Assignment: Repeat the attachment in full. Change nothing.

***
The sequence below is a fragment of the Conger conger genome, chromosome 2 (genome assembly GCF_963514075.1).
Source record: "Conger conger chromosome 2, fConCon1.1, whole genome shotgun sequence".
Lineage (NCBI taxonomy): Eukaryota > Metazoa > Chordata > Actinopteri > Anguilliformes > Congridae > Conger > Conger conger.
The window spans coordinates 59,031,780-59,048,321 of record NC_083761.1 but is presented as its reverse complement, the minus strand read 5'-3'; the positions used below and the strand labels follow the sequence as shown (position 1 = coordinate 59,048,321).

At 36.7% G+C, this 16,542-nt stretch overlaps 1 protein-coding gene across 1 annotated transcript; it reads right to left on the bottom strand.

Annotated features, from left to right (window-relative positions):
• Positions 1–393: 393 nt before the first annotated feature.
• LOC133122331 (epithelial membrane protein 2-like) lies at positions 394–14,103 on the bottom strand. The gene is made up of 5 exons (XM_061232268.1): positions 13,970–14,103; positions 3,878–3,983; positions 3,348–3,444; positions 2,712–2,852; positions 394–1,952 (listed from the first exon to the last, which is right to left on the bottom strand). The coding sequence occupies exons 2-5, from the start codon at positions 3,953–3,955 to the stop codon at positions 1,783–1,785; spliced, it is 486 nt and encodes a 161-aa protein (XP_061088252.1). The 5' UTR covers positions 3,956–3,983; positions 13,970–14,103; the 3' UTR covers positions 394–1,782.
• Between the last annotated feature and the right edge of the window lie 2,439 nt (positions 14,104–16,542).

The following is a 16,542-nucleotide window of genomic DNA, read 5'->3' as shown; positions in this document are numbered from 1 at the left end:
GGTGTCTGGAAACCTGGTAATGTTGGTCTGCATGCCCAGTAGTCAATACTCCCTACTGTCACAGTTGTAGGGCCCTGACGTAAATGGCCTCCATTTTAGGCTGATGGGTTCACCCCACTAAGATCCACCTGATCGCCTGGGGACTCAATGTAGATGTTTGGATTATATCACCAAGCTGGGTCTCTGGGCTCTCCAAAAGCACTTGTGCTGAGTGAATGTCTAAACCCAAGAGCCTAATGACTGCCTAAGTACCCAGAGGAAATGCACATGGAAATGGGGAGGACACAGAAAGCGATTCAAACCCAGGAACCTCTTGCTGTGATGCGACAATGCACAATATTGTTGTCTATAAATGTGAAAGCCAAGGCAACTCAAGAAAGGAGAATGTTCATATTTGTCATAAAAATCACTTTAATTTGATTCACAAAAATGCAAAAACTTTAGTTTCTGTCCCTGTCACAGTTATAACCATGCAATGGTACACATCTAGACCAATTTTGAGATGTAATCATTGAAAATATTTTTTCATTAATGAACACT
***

The sequence below is a fragment of the Conger conger genome, chromosome 2 (genome assembly GCF_963514075.1).
Source record: "Conger conger chromosome 2, fConCon1.1, whole genome shotgun sequence".
Lineage (NCBI taxonomy): Eukaryota > Metazoa > Chordata > Actinopteri > Anguilliformes > Congridae > Conger > Conger conger.
The window spans coordinates 59,031,780-59,048,321 of record NC_083761.1 but is presented as its reverse complement, the minus strand read 5'-3'; the positions used below and the strand labels follow the sequence as shown (position 1 = coordinate 59,048,321).

At 36.7% G+C, this 16,542-nt stretch overlaps 1 protein-coding gene across 1 annotated transcript; it reads right to left on the bottom strand.

Annotated features, from left to right (window-relative positions):
• Positions 1–393: 393 nt before the first annotated feature.
• LOC133122331 (epithelial membrane protein 2-like) lies at positions 394–14,103 on the bottom strand. The gene is made up of 5 exons (XM_061232268.1): positions 13,970–14,103; positions 3,878–3,983; positions 3,348–3,444; positions 2,712–2,852; positions 394–1,952 (listed from the first exon to the last, which is right to left on the bottom strand). The coding sequence occupies exons 2-5, from the start codon at positions 3,953–3,955 to the stop codon at positions 1,783–1,785; spliced, it is 486 nt and encodes a 161-aa protein (XP_061088252.1). The 5' UTR covers positions 3,956–3,983; positions 13,970–14,103; the 3' UTR covers positions 394–1,782.
• Between the last annotated feature and the right edge of the window lie 2,439 nt (positions 14,104–16,542).

The following is a 16,542-nucleotide window of genomic DNA, read 5'->3' as shown; positions in this document are numbered from 1 at the left end:
GGTGTCTGGAAACCTGGTAATGTTGGTCTGCATGCCCAGTAGTCAATACTCCCTACTGTCACAGTTGTAGGGCCCTGACGTAAATGGCCTCCATTTTAGGCTGATGGGTTCACCCCACTAAGATCCACCTGATCGCCTGGGGACTCAATGTAGATGTTTGGATTATATCACCAAGCTGGGTCTCTGGGCTCTCCAAAAGCACTTGTGCTGAGTGAATGTCTAAACCCAAGAGCCTAATGACTGCCTAAGTACCCAGAGGAAATGCACATGGAAATGGGGAGGACACAGAAAGCGATTCAAACCCAGGAACCTCTTGCTGTGATGCGACAATGCACAATATTGTTGTCTATAAATGTGAAAGCCAAGGCAACTCAAGAAAGGAGAATGTTCATATTTGTCATAAAAATCACTTTAATTTGATTCACAAAAATGCAAAAACTTTAGTTTCTGTCCCTGTCACAGTTATAACCATGCAATGGTACACATCTAGACCAATTTTGAGATGTAATCATTGAAAATATTTTTTCATTAATGAACACT